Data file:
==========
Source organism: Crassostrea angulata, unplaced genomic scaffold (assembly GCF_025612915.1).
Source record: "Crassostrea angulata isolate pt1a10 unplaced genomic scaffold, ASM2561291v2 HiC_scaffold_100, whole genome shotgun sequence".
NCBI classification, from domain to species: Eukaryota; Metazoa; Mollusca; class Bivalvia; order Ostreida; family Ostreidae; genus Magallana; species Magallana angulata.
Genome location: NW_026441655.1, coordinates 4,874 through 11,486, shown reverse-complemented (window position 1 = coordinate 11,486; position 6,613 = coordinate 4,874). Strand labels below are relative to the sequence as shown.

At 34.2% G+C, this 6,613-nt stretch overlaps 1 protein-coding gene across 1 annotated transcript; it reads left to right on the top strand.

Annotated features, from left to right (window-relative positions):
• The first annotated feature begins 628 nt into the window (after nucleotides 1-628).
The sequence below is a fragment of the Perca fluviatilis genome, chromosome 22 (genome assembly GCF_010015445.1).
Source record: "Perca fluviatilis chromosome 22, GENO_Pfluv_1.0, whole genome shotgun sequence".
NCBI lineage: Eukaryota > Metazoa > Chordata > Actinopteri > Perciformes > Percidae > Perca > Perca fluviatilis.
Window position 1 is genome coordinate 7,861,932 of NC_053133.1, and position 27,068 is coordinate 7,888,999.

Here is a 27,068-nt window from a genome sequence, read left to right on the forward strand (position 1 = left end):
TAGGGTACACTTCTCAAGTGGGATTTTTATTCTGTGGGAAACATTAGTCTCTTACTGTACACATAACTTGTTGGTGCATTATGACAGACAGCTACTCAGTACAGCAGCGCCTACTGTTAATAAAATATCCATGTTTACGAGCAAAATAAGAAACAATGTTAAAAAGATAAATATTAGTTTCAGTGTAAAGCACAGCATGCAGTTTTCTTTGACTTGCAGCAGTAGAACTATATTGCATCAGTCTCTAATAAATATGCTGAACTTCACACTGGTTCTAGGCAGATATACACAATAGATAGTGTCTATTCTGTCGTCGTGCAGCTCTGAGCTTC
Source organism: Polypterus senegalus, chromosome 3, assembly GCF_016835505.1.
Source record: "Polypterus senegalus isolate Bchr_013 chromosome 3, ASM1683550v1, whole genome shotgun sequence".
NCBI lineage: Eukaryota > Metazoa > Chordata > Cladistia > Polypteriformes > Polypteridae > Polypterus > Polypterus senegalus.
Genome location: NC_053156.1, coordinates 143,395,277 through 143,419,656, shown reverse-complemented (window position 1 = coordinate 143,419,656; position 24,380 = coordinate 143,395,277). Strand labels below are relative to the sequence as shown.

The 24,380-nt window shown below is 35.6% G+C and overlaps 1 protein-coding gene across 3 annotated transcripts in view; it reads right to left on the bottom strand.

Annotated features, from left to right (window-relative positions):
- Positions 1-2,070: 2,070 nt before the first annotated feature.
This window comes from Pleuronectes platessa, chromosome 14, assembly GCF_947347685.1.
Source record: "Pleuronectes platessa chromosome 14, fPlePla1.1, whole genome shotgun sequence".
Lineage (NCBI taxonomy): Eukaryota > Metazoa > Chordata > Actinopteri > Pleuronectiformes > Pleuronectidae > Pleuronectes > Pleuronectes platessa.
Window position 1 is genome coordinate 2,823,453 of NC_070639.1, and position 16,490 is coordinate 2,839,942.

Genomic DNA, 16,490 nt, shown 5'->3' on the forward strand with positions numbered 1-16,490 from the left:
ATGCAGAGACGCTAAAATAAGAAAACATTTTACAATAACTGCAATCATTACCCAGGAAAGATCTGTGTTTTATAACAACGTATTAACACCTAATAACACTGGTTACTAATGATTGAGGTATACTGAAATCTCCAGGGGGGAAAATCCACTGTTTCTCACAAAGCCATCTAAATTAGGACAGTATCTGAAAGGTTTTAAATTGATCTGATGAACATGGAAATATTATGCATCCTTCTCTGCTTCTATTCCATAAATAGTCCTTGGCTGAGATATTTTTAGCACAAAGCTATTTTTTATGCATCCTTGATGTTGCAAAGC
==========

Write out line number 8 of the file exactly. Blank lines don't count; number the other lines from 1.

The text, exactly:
The sequence below is a fragment of the Perca fluviatilis genome, chromosome 22 (genome assembly GCF_010015445.1).